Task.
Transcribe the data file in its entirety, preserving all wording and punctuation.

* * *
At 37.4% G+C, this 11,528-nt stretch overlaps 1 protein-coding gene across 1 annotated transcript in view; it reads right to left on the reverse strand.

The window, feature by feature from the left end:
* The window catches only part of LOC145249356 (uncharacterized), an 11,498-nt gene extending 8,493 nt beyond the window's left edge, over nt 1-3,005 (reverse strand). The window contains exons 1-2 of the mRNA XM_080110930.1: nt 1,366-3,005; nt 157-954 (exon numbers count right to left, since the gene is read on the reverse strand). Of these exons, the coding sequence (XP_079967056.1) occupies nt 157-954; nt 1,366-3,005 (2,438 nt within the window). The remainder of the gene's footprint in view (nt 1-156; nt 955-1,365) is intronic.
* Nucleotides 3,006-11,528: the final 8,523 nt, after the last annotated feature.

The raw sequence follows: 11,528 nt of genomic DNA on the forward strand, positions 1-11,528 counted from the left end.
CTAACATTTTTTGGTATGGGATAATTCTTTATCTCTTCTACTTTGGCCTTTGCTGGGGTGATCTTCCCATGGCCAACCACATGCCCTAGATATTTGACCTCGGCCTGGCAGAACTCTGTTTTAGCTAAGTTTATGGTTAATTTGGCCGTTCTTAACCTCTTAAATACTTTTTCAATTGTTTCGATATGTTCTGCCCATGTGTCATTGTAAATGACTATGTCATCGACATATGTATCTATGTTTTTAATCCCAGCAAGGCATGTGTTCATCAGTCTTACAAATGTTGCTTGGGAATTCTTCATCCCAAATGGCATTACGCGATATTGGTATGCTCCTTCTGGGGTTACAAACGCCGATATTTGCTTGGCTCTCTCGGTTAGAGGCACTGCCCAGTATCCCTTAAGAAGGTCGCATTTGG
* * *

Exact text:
At 37.4% G+C, this 11,528-nt stretch overlaps 1 protein-coding gene across 1 annotated transcript in view; it reads right to left on the reverse strand.

The window, feature by feature from the left end:
* The window catches only part of LOC145249356 (uncharacterized), an 11,498-nt gene extending 8,493 nt beyond the window's left edge, over nt 1-3,005 (reverse strand). The window contains exons 1-2 of the mRNA XM_080110930.1: nt 1,366-3,005; nt 157-954 (exon numbers count right to left, since the gene is read on the reverse strand). Of these exons, the coding sequence (XP_079967056.1) occupies nt 157-954; nt 1,366-3,005 (2,438 nt within the window). The remainder of the gene's footprint in view (nt 1-156; nt 955-1,365) is intronic.
* Nucleotides 3,006-11,528: the final 8,523 nt, after the last annotated feature.

The raw sequence follows: 11,528 nt of genomic DNA on the forward strand, positions 1-11,528 counted from the left end.
CTAACATTTTTTGGTATGGGATAATTCTTTATCTCTTCTACTTTGGCCTTTGCTGGGGTGATCTTCCCATGGCCAACCACATGCCCTAGATATTTGACCTCGGCCTGGCAGAACTCTGTTTTAGCTAAGTTTATGGTTAATTTGGCCGTTCTTAACCTCTTAAATACTTTTTCAATTGTTTCGATATGTTCTGCCCATGTGTCATTGTAAATGACTATGTCATCGACATATGTATCTATGTTTTTAATCCCAGCAAGGCATGTGTTCATCAGTCTTACAAATGTTGCTTGGGAATTCTTCATCCCAAATGGCATTACGCGATATTGGTATGCTCCTTCTGGGGTTACAAACGCCGATATTTGCTTGGCTCTCTCGGTTAGAGGCACTGCCCAGTATCCCTTAAGAAGGTCGCATTTGG